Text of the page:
- Los años de seminario de Josemaría Escriva en Zaragoza (1920–1925). El seminario de San Francisco de Paula
The present work, a dissertation at the theological faculty of the University of Navarre (1998), has a genesis that drags on over twenty-six years. [End Page 543]
After the death of Josemaría Escrivá, in preparation for the then initiated process of beatification and canonization, the author together with other members of Opus Dei took part in the search for and documentation of pertinent material as well as the interviewing of eyewitnesses who could give information on the seminary period of the young Escrivá at Zaragoza (1920–1925). The efforts in this respect between 1975 and 1978 had a twofold result: on the one hand, extensive material or documentation on Escrivá's seminary—the San Francisco de PaulaHouse that in the meantime has ceased to exist—was found in the Biblioteca del Real Seminario de San Carlosof Zaragoza. The documentation originally considered as missing was put back in its time setting and archived in the Archivo Diocesano de Zaragoza. Herrando publishes a part of these sources, of significant importance for the sixty-six-year history of the Seminary, in Apéndice documental(pp. 265–440). Included here is also the Regolamento del Seminarioand a Historia de la Fundación del Seminario. On the other hand, extensive material today lies in Rome in the general archive of the Prelature of Opus Dei, accrued through the interviews of the above-mentioned eyewitnesses. In the Apéndice documentalof the book, some of these are also published (pp. 321–370). These are mostly testimonies of Escrivá's fellow students from his seminary period.
About twenty years later, the author submitted his research in Pamplona as a dissertation. In a methodical and skillful evaluation of the above-mentioned sources together with the consideration of other material culled from church and state archives in Spain and an extensive bibliography, he was able to present an exceptionally graphic picture of the seminary formation in Spain and particularly in the Zaragoza of those times (chapters 2–3, pp. 37–114). His presentation of the style of seminary formation in Zaragoza at the beginning of the past century, in contrast to conventional historical opinions, paints a positive picture. Here, Herrando also petitions for a more careful evaluation of the local and regional sources so as to differentiate what in his opinion constitutes a somewhat stereotyped criticism of the clergy as inadequate from the point of view of human, religious, and academic qualifications.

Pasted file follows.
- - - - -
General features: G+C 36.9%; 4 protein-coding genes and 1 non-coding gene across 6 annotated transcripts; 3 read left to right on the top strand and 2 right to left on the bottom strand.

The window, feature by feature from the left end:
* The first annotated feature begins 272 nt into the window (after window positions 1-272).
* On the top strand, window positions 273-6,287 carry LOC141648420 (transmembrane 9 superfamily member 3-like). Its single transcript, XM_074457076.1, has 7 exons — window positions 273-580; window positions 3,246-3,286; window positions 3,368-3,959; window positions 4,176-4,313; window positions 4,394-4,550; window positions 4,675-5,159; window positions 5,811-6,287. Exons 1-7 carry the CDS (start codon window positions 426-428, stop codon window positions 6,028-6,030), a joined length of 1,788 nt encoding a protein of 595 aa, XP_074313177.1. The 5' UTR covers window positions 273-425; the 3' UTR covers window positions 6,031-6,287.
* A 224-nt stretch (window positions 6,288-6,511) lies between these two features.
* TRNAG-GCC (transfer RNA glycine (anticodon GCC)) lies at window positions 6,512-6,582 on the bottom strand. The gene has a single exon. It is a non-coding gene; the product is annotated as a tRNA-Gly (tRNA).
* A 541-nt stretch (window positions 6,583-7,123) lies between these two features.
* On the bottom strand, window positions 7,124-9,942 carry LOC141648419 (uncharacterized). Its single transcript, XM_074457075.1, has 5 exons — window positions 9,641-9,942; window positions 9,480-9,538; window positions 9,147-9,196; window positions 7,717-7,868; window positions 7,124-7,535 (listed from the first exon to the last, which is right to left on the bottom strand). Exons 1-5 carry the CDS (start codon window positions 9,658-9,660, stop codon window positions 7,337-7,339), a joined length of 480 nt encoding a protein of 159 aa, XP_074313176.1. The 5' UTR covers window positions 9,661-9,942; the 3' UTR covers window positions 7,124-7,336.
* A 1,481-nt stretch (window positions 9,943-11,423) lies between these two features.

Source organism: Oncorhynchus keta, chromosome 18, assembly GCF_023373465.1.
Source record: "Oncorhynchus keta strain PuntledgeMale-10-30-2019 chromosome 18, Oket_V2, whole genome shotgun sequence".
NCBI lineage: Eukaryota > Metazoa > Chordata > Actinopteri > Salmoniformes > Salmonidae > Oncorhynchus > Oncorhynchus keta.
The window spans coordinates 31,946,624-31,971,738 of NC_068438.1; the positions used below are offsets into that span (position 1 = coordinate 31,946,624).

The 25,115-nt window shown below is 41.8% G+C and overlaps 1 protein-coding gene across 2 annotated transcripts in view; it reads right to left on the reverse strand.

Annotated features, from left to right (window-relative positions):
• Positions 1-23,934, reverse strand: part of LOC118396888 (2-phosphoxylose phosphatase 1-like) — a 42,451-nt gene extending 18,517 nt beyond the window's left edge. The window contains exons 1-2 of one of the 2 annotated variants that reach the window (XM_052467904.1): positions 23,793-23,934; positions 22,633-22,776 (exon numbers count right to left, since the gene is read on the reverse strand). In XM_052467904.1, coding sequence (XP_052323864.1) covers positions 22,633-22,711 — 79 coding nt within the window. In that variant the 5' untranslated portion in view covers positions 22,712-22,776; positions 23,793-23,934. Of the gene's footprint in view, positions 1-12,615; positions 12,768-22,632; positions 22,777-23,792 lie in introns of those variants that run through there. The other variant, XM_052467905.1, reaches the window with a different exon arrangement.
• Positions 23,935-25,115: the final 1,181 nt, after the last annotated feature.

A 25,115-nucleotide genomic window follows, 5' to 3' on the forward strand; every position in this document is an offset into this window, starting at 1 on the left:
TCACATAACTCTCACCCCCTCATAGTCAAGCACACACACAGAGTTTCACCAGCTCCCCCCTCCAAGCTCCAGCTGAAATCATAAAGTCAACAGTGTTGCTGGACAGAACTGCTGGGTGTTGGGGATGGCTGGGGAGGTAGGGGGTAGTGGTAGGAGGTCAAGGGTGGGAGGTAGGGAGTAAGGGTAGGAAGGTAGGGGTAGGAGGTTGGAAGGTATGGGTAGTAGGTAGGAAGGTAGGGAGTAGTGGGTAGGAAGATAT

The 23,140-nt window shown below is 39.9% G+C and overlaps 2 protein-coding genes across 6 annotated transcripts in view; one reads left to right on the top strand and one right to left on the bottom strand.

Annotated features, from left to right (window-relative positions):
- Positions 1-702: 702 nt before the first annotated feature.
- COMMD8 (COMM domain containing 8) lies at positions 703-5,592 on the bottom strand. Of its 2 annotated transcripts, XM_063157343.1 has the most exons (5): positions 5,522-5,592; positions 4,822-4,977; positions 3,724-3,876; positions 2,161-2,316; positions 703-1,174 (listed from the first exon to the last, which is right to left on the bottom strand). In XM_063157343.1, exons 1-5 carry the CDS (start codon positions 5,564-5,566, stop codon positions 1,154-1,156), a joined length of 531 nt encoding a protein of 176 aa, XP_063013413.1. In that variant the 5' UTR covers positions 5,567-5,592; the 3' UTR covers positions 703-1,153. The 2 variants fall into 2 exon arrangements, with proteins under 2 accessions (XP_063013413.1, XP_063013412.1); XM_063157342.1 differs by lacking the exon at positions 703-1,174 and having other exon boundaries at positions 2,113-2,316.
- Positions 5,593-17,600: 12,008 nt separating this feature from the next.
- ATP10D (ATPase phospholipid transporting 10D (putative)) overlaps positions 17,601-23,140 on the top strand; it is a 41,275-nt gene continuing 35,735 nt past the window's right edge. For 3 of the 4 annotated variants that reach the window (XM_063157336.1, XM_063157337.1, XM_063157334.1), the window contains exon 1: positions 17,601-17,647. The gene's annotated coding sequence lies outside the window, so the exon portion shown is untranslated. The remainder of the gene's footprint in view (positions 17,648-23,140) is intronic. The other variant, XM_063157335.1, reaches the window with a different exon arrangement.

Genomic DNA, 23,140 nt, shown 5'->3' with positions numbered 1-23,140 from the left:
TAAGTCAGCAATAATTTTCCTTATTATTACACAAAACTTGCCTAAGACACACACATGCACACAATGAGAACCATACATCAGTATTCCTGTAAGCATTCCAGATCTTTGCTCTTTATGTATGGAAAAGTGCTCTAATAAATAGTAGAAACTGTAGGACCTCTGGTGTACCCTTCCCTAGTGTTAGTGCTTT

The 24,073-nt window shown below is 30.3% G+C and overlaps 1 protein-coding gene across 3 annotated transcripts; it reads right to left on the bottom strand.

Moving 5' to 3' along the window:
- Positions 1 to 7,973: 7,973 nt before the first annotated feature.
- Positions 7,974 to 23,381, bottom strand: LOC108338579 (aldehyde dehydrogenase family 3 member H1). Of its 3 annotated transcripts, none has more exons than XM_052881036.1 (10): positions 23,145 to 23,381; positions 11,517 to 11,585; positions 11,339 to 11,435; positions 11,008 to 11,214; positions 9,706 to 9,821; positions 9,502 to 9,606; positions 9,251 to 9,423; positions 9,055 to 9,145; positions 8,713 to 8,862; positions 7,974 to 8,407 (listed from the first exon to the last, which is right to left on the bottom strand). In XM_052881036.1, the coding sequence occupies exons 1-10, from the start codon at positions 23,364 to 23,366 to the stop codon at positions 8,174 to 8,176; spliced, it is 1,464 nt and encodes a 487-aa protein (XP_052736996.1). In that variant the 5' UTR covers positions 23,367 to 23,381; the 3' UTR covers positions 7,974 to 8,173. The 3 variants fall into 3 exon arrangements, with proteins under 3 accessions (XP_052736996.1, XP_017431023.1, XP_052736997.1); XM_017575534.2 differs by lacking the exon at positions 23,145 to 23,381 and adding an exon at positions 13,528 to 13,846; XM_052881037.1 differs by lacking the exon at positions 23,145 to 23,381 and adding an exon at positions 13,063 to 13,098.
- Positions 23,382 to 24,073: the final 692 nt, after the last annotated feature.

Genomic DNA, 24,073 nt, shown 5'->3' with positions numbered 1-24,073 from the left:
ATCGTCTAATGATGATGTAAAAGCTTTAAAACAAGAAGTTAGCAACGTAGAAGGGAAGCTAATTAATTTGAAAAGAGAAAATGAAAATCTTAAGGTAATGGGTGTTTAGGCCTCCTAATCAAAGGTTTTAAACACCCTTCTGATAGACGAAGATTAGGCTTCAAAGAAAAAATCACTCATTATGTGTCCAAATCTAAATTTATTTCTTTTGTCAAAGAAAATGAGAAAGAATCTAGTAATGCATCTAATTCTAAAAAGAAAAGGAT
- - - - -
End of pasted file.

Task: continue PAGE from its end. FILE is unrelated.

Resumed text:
The initial part of the book, however, is dedicated to the personality of St. Josemaría, firstly, his development as an adolescent up until his decision for the priesthood (chapter 1, pp. 23–34). The main part of the book presents Escrivá's stay in the seminary of San Francisco de Paula(chapters 4–6, pp. 117–244). According to the statements of his fellow seminarians, the young seminarian stood apart for his good manners, love of order, cleanliness, intelligence and for his interest in cultural matters that, given the circumstances, was not to be taken for granted. His intensively lived piety remained mainly inconspicuous in the framework of the seminary life. It is remarkable that at the age of twenty, he was appointed by Cardinal Soldevila, whose trust and esteem he enjoyed, to the post of one of the two superiors of the seminary who, due to the frequent absence of the director, were practically in charge of the day-to-day management of the house. In the exercise of this office, the young cleric revealed remarkable leadership [End Page 544]qualities. His fellow seminarians, all more or less in his age group notwithstanding the decades gone by, still recalled his distinctive sense of justice and the winning manner in which he exercised his office. In the preserved reports on his...